Think about it this way: Most of these teams have, in some form, a writer, designer, programmer or publisher, editor, project manager, sales team, and so on — likely some of the same roles you’ll find on your own projects, either personal or work-related. Sometimes it’s an army of 200, ready to execute each needed action, and sometimes it’s just one woman sitting in her apartment, hand-drawing each page while she thinks about sales strategies. The scale and scope may vary, but the interactions can teach you how to set similar goals, timelines, and expectations for your own teams according to your skills, budget, and force.

Asking the Right People the Right Questions

Unsurprisingly, the bigger the event you go to, the more notable people you might get access to. OK, so they’re famous. Big whoop, right? What is important, though, is understanding why they’re famous. What about their work is so captivating and engaging? What did they do to dream up that work, and how could you apply that knowledge to your own? Panels are the best place to hear about this, and you might even get to ask some of your heroes your own questions directly. These industry leaders have almost definitely run across your question before, will cover it in a panel, and can speak to it from personal experience.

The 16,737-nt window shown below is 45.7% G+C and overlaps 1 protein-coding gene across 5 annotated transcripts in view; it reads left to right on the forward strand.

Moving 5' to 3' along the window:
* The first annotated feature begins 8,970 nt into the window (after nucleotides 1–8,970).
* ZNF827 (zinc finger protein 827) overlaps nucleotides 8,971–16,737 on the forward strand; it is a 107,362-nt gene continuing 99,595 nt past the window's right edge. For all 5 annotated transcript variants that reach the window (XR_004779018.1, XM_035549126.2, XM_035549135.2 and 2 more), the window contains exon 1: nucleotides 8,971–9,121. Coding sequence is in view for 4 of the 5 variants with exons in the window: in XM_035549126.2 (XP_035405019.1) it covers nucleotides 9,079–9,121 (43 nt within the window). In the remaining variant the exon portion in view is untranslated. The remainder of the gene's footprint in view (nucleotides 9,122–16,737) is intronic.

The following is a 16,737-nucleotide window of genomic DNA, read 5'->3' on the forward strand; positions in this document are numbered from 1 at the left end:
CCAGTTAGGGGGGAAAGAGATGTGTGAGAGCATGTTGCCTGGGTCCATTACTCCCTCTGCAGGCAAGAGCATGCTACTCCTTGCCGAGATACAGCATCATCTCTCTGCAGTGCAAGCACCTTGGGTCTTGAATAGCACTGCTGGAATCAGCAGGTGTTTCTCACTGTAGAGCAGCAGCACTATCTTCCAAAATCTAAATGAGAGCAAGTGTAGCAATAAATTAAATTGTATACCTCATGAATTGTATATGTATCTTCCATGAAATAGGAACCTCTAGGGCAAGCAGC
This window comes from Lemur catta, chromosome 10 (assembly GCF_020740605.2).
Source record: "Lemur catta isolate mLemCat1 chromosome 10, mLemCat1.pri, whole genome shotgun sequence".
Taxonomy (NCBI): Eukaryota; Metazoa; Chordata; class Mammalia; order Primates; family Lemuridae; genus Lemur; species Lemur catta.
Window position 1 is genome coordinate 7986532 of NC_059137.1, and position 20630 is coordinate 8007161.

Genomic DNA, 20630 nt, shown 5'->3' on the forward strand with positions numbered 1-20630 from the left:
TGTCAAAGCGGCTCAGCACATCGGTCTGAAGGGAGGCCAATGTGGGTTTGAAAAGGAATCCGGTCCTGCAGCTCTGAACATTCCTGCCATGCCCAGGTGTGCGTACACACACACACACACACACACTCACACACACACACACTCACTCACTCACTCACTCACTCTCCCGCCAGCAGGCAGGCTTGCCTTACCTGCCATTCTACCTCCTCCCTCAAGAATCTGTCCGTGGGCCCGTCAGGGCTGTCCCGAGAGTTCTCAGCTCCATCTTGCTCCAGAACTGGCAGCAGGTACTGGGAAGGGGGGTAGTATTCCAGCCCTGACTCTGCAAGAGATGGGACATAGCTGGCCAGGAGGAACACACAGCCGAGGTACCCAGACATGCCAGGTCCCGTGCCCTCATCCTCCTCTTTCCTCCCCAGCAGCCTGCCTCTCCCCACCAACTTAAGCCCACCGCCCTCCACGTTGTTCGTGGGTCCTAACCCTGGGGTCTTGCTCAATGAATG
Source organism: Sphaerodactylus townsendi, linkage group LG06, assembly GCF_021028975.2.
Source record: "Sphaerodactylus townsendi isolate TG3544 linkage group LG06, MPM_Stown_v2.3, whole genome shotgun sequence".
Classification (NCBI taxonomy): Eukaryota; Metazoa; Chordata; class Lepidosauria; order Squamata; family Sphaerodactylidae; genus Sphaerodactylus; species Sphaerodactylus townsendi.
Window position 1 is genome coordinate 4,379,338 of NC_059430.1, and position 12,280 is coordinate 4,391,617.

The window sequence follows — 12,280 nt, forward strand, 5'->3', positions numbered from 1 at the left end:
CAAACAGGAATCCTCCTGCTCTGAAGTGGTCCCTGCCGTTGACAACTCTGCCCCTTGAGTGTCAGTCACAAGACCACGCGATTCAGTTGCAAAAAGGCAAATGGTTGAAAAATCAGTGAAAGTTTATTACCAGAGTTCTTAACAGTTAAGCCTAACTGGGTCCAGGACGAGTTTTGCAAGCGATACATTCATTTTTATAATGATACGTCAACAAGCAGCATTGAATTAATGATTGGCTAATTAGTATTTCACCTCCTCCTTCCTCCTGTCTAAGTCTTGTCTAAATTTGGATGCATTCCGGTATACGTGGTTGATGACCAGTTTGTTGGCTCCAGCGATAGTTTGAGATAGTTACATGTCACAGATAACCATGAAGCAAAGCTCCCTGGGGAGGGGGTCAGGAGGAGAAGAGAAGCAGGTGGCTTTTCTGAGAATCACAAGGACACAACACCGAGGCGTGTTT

Though it’s valuable to hear from the famed and acclaimed, many hopeful creatives make the mistake of attending cons just for them. Although successful people can show you what a career looks like when it has reached success, the problem of hearing only from them is that they’re often far past the day-to-day challenges and experiences of people like you and me.

For this reason, it’s also important to look for the up-and-coming creators, such as the local artist who has published their first graphic novel to surprising success, or the indie game design team that captured interest by introducing a new mechanic. You can hear from these people in panels, but you can also walk right up to their booths on the floor where they’re more than happy to share what they’ve got going on. They can not only help you see what success looks like, but also are generally more open about whatever strange and challenging route they’ve taken to get there.